All About Jazz: The web's most comprehensive jazz resource

Serving jazz worldwide since 1995
All About Jazz: The web's most comprehensive jazz resource

Interviews

Steve Berrios: Latin Jazz Innovator

By Published: October 30, 2007
class="f-right s-img">


Following His Father's Footsteps

AAJ: So how did you make the transition from trumpet to drums?

SB: To me it wasn't really a transition. My dad had his drums around the house and I used to set them up and mess around with them. So I learned by watching guys and playing along with records, I never took any drum lessons. As long I can remember I used to do that, I used to bang on my moms pots and pans. On the trumpet I had to do a little more study but the drum stuff always came naturally.

Steve AAJ: I should mention that your father was a professional drummer.

SB: Right, and a very good one too. In the early '40s he played with a band led by Marcelino Guerra and made a lot of good records. And I'm proud of him, later on he opted to do those straight club date gigs just to feed his family. I don't think I could be that unselfish. He opted for doing a hip gig for no money to playing sad gigs for the rest of his career just to feed his family.

AAJ: Did your father play trap set or percussion?

SB: It was a mixture of trap set and timbales at the same time, which a lot of society bands where doing. You had to play a little bit of everything. You had to play a polka, then you'd play a cha-cha, a tango, a mixture of everything. I don't know if you've ever heard of Roseland or Arthur Murray or what they sometimes call a rhumba, which is a fast bolero.

AAJ: Yeah, rumba with an "H.

SB: There you go. That was the Fred Astaire era.

AAJ: So it was mainly a dance band?

SB: Yeah, yeah.

AAJ: I guess a lot of the bands were back then. The big bands were mainly for dancing.

SB: Back then there were a lot of bands doing that. That's like a dying art now. I caught the tail end of that so I learned a lot of stuff. I used to play the Catskills, the Concord and a place called Stevensville.

AAJ: Were your first gigs on trumpet?

SB: Yeah, that was with the guy we won the amateur hour with, his name was George Wheeler. He was trying to imitate Art Blakey and I was trying to imitate Lee Morgan on trumpet [laughs]. And after that I got the gig with Pucho and the Latin Soul Brothers and I also got a gig playing with Joe Panama around the same time.

AAJ: Those were boogaloo bands, right?

SB: Yeah, it was boogaloo type stuff. Matter of fact, Joe Cuba's band comes out of Joe Panama's band. Joe Panama was a pianist and I think they all mutinied and Joe Cuba took it over.

AAJ: Didn't your father let you take over a steady gig that he had?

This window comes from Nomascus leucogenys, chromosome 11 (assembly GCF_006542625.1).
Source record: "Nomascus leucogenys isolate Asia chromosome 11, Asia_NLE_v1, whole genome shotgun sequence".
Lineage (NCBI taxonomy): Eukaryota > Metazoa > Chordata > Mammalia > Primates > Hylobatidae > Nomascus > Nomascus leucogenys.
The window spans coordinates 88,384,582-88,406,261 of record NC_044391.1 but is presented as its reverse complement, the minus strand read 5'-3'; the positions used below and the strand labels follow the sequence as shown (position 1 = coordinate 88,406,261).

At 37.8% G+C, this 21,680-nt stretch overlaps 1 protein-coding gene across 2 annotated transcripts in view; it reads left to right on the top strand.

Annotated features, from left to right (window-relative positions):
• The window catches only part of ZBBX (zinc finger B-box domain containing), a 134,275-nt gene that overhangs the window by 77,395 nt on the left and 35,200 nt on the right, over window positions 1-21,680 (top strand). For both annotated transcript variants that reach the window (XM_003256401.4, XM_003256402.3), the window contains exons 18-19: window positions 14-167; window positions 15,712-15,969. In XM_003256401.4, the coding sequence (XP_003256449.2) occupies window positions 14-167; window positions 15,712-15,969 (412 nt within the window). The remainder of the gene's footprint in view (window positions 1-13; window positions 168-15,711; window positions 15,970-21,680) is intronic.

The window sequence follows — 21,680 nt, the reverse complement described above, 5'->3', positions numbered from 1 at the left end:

SB: Right. He had a steady gig not too far from here on 57th Street. It was a hotel called the Great Northern, and inside that hotel there was a club called the Alameda Room. It was a six night a week gig. There were two bands, a show band and a dance band, and my old man put me on the dance band. I did that gig for like four years straight without ever missing a day. So that was a real learning experience. Some of it I liked and some of it I really didn't like. So then, when my father left the show band to do another gig, he put me on the show band, and I learned a lot. I had to do some reading on that gig. It was a five-piece band, there would be a comedian, a singer, you'd have to cover all that stuff. It wasn't very hip but it was a good experience.

AAJ: How old were you at that time?

SB: I think I was nineteen.

AAJ: That's not a bad gig for a young man.

Steve

SB: No, it was great. A six night a week gig wearing a tuxedo every night, I thought I was hot shit! [laughs]. And making decent bread at that time. At least it was steady bread. I only had one night off, it was a Monday. When I was on that gig, on my break I used to run down or take a cab to the Palladium or Birdland to see the real hip stuff, what I was really attracted to.

AAJ: That's a great opportunity. Only in New York, with some real straight-ahead jazz on one side of the street and then some hip Latin shit on the other.

SB: Right! Exactly. So I really ate all that stuff up.

AAJ: Who did you get to hear?

SB: Oh, name it. In one night, let's say I start off at the Palladium. I would see Tito Puente, Machito and Tito Rodriguez and then I'd cross the street and I'd see Art Blakey and the Jazz Messengers, Horace Silver's quintet or Miles Davis with Trane or Monk's quartet, all within one block, so that was an amazing time.

AAJ: Yeah, definitely. You can't replace that.

SB: No, and I used to see it live and there's no price for that.

AAJ: Did you realize at the time how special that was?

SB: No, not taking it for granted because I was engulfed in it. But I didn't know it was that special as now when it's not there anymore. I feel really blessed to have seen that. I mean its one thing to see that on You Tube but seeing it live, just the vibe of that. You know just seeing the cats hang out and walk into the club, or settin' up, just their body language, guys breakin' a sweat, the stuff gets pretty intense, there's no words to describe that.

AAJ: Do you remember your first record date?

SB: Wow. I think it was with Pucho, playing trumpet.

AAJ: Is there any session from the early days that stands out?

SB: Not really. I've done so many and some I've really forgotten about.



comments powered by Disqus